Advertisement

Polyunsaturated Fatty Acid Supplementation in Young Children with Autism

  • Cynthia R. Johnson
  • Benjamin L. Handen
  • Michelle Zimmer
  • Kelley Sacco
Original Article

Abstract

Recent reports suggest that 52–95% of children with an autism spectrum disorder in the United States are using some form of alternative treatment (Hanson et al. 2007; Harrington et al. 2006; Wong and Smith 2006). One alternative treatment that has been shown to have some potential promise is polyunsaturated fatty acid supplementation (PUFA). PUFAs are naturally occurring lipids that must be taken in through the diet and are critical to the rapidly developing brains of young children (Fernstrom 2000; Horrocks and Farooqui 2004). This pilot study involved a 3-month, prospective, open label, but randomized, parallel groups design of PUFA supplement compared to a healthy, low sugar diet (attention control) for young children with an autism spectrum disorder (ASD). The PUFA for this study was Docoahexanoic Acid (DHA). The PUFA group had ten participants while the control group had 13 participants. Participants in the PUFA took two capsules per day for a daily dose of 400 mg of DHA for 3 months. No clinical gains were realized on any of the behavioral or developmental outcome measures. The statistically significant differences can be accounted for by differences in the two groups at baseline. While no clinical improvements were observed, the omega-3 supplements were well-tolerated. While our results do not support DHA supplementation at 400 mg / day, further inquiry is warranted given the equivocal results among individuals with autism and other developmental disorders. Our study was limited by a small sample size and limited outcome measures.

Keywords

Autism spectrum disorder Preschool children Polyunsaturated fatty acid Alternative treatments 

Notes

Acknowledgements

The authors wish to thank Kathleen Colborn for her assistance on this project with respect to data management oversight and assisting with monitoring adherence. The authors would also like to thank all of the participating families.

Acknowledgement of funding

Supported by the John F. & Nancy A. Emmerling Fund / The Pittsburgh Foundation

Financial disclosures

Dr. Cynthia Johnson reported no biomedical financial interest or potential conflicts of interest. Dr. Benjamin Handen disclosed consulting fees for Forest, Bristol Myer Squibb and has research funding from Forest, Bristol Myer Squibb, Johnson and Johnson, Neuropharm, Curemark. Dr. Dr. Michelle Zimmer reported no biomedical financial interest or potential conflicts of interest.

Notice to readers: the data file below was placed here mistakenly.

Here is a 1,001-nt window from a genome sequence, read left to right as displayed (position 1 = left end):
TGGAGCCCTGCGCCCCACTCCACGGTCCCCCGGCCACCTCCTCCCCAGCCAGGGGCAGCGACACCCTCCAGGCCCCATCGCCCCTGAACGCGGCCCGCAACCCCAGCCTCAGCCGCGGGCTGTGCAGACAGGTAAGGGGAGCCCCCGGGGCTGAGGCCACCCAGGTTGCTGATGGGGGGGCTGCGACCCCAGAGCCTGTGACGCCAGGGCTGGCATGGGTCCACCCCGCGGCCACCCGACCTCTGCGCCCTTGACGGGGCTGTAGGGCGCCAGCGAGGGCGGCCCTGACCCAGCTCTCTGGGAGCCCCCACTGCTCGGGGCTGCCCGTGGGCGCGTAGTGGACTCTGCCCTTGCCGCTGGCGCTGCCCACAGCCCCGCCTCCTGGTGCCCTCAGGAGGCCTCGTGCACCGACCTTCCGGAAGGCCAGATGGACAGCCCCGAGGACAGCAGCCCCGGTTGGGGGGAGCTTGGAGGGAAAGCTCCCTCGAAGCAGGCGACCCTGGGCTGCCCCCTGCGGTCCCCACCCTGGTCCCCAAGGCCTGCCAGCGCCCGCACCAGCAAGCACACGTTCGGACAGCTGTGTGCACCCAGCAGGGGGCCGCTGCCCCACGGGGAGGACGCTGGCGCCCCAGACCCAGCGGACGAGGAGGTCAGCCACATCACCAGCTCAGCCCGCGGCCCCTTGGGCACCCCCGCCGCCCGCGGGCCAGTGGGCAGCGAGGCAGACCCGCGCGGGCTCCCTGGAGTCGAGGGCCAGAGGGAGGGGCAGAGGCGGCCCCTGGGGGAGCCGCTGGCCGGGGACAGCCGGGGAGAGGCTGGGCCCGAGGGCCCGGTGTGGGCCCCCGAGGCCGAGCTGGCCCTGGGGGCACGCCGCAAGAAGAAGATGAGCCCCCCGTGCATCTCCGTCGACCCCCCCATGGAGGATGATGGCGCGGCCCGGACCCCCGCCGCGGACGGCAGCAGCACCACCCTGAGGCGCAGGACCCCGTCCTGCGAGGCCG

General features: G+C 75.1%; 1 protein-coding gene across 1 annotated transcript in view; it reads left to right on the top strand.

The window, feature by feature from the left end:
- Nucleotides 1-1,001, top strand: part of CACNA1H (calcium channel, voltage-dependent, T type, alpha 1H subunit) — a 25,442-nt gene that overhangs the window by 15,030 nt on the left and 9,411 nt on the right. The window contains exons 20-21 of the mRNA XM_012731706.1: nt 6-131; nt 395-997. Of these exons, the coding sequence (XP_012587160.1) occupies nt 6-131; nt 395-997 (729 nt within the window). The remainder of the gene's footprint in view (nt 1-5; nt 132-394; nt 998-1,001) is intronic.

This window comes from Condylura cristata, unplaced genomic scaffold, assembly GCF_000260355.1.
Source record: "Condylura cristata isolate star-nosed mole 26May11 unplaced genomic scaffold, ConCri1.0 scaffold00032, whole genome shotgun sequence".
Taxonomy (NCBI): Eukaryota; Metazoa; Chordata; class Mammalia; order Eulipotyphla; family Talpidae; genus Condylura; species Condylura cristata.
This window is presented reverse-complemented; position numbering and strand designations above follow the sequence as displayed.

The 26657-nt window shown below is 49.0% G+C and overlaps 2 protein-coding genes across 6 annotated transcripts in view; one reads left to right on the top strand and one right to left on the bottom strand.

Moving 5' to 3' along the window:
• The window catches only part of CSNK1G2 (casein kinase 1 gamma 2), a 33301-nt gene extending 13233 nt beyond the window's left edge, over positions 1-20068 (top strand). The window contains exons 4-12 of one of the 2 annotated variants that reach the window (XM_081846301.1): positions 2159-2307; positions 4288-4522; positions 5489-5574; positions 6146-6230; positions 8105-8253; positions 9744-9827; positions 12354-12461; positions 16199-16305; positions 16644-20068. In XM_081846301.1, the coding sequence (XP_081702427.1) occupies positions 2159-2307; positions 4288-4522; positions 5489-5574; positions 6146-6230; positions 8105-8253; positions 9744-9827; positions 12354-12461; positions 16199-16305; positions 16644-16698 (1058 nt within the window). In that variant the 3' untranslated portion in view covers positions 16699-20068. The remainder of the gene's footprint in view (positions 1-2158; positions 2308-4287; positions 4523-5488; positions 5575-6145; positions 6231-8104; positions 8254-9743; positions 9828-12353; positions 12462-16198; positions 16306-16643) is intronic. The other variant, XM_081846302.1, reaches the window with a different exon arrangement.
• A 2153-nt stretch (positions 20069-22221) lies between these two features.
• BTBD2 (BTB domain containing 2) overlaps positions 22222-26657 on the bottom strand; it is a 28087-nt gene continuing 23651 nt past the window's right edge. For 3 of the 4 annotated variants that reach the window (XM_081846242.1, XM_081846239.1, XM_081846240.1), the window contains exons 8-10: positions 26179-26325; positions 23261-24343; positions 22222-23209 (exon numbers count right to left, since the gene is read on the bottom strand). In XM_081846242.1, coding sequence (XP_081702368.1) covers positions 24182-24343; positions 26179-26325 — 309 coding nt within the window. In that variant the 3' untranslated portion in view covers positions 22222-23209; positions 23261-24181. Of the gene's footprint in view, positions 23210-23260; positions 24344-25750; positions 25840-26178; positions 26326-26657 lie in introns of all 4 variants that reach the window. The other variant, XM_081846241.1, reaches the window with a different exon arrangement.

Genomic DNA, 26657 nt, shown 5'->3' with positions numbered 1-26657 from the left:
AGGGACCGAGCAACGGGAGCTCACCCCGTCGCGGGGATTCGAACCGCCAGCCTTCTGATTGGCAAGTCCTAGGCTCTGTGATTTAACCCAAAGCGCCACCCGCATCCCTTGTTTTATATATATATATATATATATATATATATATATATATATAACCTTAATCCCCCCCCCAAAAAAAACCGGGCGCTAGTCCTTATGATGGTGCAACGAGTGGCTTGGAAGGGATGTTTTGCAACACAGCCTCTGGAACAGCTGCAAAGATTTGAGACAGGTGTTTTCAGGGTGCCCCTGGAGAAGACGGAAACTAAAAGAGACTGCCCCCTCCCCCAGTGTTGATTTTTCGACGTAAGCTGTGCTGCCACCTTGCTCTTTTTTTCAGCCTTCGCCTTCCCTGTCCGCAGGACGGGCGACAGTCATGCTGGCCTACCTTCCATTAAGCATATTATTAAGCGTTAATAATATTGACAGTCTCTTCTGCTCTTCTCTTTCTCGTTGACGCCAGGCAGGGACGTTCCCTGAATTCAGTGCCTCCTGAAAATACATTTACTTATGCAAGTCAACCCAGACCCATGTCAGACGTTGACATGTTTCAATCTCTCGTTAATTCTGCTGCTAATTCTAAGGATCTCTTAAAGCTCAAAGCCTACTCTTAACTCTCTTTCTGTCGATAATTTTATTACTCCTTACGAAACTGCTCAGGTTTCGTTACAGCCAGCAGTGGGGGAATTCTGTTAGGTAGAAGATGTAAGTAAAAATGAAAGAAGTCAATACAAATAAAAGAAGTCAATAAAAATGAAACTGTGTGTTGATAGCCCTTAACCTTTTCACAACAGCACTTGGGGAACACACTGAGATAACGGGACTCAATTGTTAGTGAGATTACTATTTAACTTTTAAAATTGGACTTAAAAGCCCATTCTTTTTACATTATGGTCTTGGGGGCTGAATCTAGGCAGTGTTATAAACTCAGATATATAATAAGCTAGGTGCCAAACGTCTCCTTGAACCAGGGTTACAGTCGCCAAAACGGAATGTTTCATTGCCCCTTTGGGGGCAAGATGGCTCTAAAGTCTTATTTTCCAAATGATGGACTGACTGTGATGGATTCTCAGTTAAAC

References

  1. Achenbach, T. M. (2002). Child behavior checklist 1 ½ –5. Burlington: University of Vermont Department of Psychiatry.Google Scholar
  2. Amminger, G. P., Berger, G. E., Schafer, M. R., Klier, C., Friedrich, M. H., & Feucht, M. (2007). Omega-3 fatty acids supplementation in children with autism: a double-blind randomized, placebo-controlled pilot study. Biological Psychiatry, 61, 551–553.CrossRefPubMedGoogle Scholar
  3. APA. (2000). Diagnostic and Statistical Manual of Mental Disorders DSM-IV-TR. Washington DC: American Psychiatric Association.Google Scholar
  4. Bell, J. G., Sargent, J. R., Tocher, D. R., & Dick, J. R. (2000). Red blood cell fatty acid compositions in a patient with autistic spectrum disorder: a characteristic abnormality in neurodevelopmental disorders? Prostaglandins, Leukotrienes, & Essential Fatty Acids, 63, 21–25.CrossRefGoogle Scholar
  5. Bell, J. G., MacKinlay, E. E., Dick, J. R., MacDonald, D. J., Boyle, R. M., & Glen, A. C. (2004). Essential fatty acids and phospholipase A2 in autistic spectrum disorders. Prostaglandins, Leukotrienes, & Essential Fatty Acids, 71, 201–204.CrossRefGoogle Scholar
  6. Bu, B., Ashwood, P., Harvey, D., King, I. B., Water, J. V., & Jin, L. W. (2006). Fatty acid compositions of red blood cell phospholipids in children with autism. Prostaglandins, Leukotrienes, & Essential Fatty Acids, 74, 215–221.CrossRefGoogle Scholar
  7. Centers for Disease Control and Prevention (2007). Surveillance summaries. MMWR [Electronic Version], 56(No. SS-1). Retrieved May 22, 2007.Google Scholar
  8. Fernstrom, J. D. (2000). Can nutrient supplements modify brain function? American Journal of Clinical Nutrition, 71, 1669S–75S.PubMedGoogle Scholar
  9. Fombonne, E. (2003). Epidemiological surveys of autism and other pervasive developmental disorders: an update. Journal of Autism & Developmental Disorders, 33, 365–382.CrossRefGoogle Scholar